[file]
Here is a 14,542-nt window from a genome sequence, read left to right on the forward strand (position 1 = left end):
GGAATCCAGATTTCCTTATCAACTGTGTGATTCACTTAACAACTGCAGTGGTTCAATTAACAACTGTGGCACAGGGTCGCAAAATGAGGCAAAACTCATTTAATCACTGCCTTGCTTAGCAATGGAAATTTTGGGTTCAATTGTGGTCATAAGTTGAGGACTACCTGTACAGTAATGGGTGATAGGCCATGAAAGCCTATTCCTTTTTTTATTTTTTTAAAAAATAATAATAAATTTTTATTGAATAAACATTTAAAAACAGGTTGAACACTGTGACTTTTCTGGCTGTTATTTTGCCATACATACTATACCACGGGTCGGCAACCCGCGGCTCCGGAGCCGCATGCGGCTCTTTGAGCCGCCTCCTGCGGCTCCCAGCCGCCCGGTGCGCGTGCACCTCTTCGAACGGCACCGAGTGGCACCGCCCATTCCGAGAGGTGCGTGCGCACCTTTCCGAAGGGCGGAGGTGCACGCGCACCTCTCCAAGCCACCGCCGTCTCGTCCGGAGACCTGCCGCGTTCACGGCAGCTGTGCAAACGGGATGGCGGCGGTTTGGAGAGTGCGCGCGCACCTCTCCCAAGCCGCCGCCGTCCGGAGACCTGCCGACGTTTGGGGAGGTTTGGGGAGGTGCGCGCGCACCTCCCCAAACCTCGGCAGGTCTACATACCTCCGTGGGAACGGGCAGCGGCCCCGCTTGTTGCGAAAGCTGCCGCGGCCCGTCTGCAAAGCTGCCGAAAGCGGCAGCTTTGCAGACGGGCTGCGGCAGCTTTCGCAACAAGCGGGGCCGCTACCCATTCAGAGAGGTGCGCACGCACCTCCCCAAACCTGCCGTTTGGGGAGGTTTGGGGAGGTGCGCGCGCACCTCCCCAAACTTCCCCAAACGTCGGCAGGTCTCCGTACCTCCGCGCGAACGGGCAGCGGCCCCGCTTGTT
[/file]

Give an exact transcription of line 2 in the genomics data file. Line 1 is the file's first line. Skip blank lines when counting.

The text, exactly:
GGAATCCAGATTTCCTTATCAACTGTGTGATTCACTTAACAACTGCAGTGGTTCAATTAACAACTGTGGCACAGGGTCGCAAAATGAGGCAAAACTCATTTAATCACTGCCTTGCTTAGCAATGGAAATTTTGGGTTCAATTGTGGTCATAAGTTGAGGACTACCTGTACAGTAATGGGTGATAGGCCATGAAAGCCTATTCCTTTTTTTATTTTTTTAAAAAATAATAATAAATTTTTATTGAATAAACATTTAAAAACAGGTTGAACACTGTGACTTTTCTGGCTGTTATTTTGCCATACATACTATACCACGGGTCGGCAACCCGCGGCTCCGGAGCCGCATGCGGCTCTTTGAGCCGCCTCCTGCGGCTCCCAGCCGCCCGGTGCGCGTGCACCTCTTCGAACGGCACCGAGTGGCACCGCCCATTCCGAGAGGTGCGTGCGCACCTTTCCGAAGGGCGGAGGTGCACGCGCACCTCTCCAAGCCACCGCCGTCTCGTCCGGAGACCTGCCGCGTTCACGGCAGCTGTGCAAACGGGATGGCGGCGGTTTGGAGAGTGCGCGCGCACCTCTCCCAAGCCGCCGCCGTCCGGAGACCTGCCGACGTTTGGGGAGGTTTGGGGAGGTGCGCGCGCACCTCCCCAAACCTCGGCAGGTCTACATACCTCCGTGGGAACGGGCAGCGGCCCCGCTTGTTGCGAAAGCTGCCGCGGCCCGTCTGCAAAGCTGCCGAAAGCGGCAGCTTTGCAGACGGGCTGCGGCAGCTTTCGCAACAAGCGGGGCCGCTACCCATTCAGAGAGGTGCGCACGCACCTCCCCAAACCTGCCGTTTGGGGAGGTTTGGGGAGGTGCGCGCGCACCTCCCCAAACTTCCCCAAACGTCGGCAGGTCTCCGTACCTCCGCGCGAACGGGCAGCGGCCCCGCTTGTT